Many Americans will be surprised to learn that social science studies regularly fail to uncover a consistent, statistically significant relationship between campaign donations on the one hand, and members of Congress voting on legislation favored by donors on the other. Furthermore, recent scholarship concludes that the most common policy outcome is continuation of the status quo, with lobbyists in Washington failing most of the time in securing new benefits via legislation. Despite sizable campaign donations, members of Congress are risk averse, often seeking to avoid the negative exposure associated with pushing unpopular reforms.

Complicating matters further, political scientists find that lobbyists don’t even try to “buy” policy via campaign donations. Rather, they seek to establish and strengthen relationships with officials who already agree ideologically with their demands. One of the main roles of lobbyists, social scientists argue, is providing the information and expertise officials need to advocate for policy changes that benefit corporate interests

Most officials are socialized to embrace elitist, upper-class values, because they are part of the upper class. The famous sociologist G. William Domhoff spent years documenting how being socialized through elitist social, economic, and interpersonal networks allows for the perpetuation of the American upper class. Italian Marxist Antonio Gramsci was right to focus on how the hegemonic power of socialization drives the indoctrination process. Socialization in favor of elite interests is absolutely vital to perpetuating plutocracy.

Correcting the perversions endemic in American politics requires more than disclosure and divestment from Trump and his nominees. Even “getting money out of politics” is unlikely to cure the problem of business dominance of government. Rather, Americans must take the initiative and purge the political system of the bi-partisan, wealthy officialdom who currently dominate Congress, the courts, and the White House. This project will require tremendous effort and a decades-long fight to roll back capture of government.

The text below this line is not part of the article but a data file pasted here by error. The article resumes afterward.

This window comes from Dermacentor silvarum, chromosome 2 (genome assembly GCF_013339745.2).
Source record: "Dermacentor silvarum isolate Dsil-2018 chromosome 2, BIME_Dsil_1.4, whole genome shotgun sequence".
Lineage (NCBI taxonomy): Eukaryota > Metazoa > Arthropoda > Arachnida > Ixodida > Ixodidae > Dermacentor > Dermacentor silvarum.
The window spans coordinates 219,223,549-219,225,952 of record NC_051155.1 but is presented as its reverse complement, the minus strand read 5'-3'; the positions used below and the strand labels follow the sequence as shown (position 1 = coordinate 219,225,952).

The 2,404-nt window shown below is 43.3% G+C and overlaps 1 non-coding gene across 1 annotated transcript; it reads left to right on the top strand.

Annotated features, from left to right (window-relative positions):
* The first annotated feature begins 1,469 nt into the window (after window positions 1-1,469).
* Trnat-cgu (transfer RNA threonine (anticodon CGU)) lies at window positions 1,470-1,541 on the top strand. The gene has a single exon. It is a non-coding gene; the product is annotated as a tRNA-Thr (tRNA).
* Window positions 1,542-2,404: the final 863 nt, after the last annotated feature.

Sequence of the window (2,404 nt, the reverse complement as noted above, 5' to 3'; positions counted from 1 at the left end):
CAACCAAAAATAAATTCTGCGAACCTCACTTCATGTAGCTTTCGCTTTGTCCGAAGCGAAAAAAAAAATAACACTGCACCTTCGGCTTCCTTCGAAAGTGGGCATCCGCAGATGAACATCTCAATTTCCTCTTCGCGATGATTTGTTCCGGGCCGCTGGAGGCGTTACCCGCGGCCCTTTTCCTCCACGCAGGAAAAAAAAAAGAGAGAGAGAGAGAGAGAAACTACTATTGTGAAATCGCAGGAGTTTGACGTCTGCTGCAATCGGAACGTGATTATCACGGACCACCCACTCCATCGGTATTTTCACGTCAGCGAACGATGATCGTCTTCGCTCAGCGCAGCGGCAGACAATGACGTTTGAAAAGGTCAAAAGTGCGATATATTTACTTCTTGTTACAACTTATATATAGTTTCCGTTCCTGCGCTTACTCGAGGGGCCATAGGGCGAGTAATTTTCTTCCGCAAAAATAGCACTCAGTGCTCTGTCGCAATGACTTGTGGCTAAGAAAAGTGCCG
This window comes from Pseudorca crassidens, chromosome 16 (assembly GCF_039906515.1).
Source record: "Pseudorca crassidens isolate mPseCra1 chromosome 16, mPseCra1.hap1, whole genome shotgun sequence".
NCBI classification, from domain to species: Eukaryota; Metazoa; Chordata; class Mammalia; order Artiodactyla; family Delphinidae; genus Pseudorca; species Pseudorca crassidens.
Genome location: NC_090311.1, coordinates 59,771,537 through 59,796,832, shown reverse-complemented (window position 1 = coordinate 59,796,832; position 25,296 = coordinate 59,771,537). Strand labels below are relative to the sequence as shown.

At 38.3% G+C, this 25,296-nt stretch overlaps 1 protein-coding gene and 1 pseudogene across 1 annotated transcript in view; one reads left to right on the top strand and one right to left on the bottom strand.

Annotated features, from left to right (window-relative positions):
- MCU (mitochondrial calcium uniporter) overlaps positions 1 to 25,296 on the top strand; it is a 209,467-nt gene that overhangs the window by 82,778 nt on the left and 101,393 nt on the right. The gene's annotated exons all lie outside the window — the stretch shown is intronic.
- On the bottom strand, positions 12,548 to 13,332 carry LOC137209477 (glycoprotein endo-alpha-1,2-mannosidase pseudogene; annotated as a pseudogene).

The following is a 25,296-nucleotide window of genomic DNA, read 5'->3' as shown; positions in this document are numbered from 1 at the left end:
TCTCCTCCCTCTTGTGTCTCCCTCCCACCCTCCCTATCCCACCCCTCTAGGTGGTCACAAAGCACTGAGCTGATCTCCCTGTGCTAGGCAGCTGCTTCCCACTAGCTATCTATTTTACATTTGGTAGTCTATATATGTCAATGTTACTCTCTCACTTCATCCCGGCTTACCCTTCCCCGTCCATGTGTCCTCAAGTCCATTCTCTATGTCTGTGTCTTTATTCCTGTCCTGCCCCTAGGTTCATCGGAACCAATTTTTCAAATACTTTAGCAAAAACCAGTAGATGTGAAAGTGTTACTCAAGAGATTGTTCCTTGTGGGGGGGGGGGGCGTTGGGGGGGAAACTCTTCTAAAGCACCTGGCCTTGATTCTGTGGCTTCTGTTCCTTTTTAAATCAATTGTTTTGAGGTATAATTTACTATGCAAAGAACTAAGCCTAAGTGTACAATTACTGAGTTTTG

We could be on the eve of government scandal and corruption on a scale like we have never seen before that could possibly be the impetus for widespread reform. The question is how relentlessly the media will cover it. Trump is of course a master of distraction and he will likely do what has worked for him so far, and that is create one trivial distraction after another, even on a daily basis, so that the pressure that a sustained scandal can provide for change does not have time to build as the media pursues these squirrels hither and yon. The media should ignore the petty personal vendettas that he pursues via Twitter like the one about John Lewis or Meryl Streep. While they reveal his thin skin and are no doubt entertaining, they are of no real consequence since they do not tell us anything new. The media should focus on the concrete things that he and his entourage and his cabinet actual do while in office.

But I have my doubts that the media will show such discipline. They are driven by ratings and clicks, and petty feuds between Trump and everyone else seem to draw audiences.


  1. jrkrideau says

    The question is how relentlessly the media will cover it

    Err, you’d better look to the foreign media. The US media remind me of a puppy saying, “Yes, yes, please give me another biscuit”